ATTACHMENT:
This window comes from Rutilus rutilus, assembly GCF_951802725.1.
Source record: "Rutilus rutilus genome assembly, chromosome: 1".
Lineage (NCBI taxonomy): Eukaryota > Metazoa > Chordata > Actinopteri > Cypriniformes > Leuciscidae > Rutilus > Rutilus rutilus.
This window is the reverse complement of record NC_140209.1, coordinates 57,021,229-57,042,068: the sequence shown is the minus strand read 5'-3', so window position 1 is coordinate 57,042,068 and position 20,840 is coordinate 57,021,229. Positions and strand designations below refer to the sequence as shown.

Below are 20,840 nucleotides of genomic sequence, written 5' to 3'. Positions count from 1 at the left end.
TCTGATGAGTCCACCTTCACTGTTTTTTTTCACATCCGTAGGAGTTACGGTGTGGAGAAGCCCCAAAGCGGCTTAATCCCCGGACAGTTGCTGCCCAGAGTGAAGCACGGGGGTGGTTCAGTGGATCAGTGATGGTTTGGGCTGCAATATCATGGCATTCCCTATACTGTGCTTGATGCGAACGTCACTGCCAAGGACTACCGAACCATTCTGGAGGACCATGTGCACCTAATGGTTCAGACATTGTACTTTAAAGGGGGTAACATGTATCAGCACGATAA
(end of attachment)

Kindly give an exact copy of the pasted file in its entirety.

This window comes from Rutilus rutilus, assembly GCF_951802725.1.
Source record: "Rutilus rutilus genome assembly, chromosome: 1".
Lineage (NCBI taxonomy): Eukaryota > Metazoa > Chordata > Actinopteri > Cypriniformes > Leuciscidae > Rutilus > Rutilus rutilus.
This window is the reverse complement of record NC_140209.1, coordinates 57,021,229-57,042,068: the sequence shown is the minus strand read 5'-3', so window position 1 is coordinate 57,042,068 and position 20,840 is coordinate 57,021,229. Positions and strand designations below refer to the sequence as shown.

Below are 20,840 nucleotides of genomic sequence, written 5' to 3'. Positions count from 1 at the left end.
TCTGATGAGTCCACCTTCACTGTTTTTTTTCACATCCGTAGGAGTTACGGTGTGGAGAAGCCCCAAAGCGGCTTAATCCCCGGACAGTTGCTGCCCAGAGTGAAGCACGGGGGTGGTTCAGTGGATCAGTGATGGTTTGGGCTGCAATATCATGGCATTCCCTATACTGTGCTTGATGCGAACGTCACTGCCAAGGACTACCGAACCATTCTGGAGGACCATGTGCACCTAATGGTTCAGACATTGTACTTTAAAGGGGGTAACATGTATCAGCACGATAA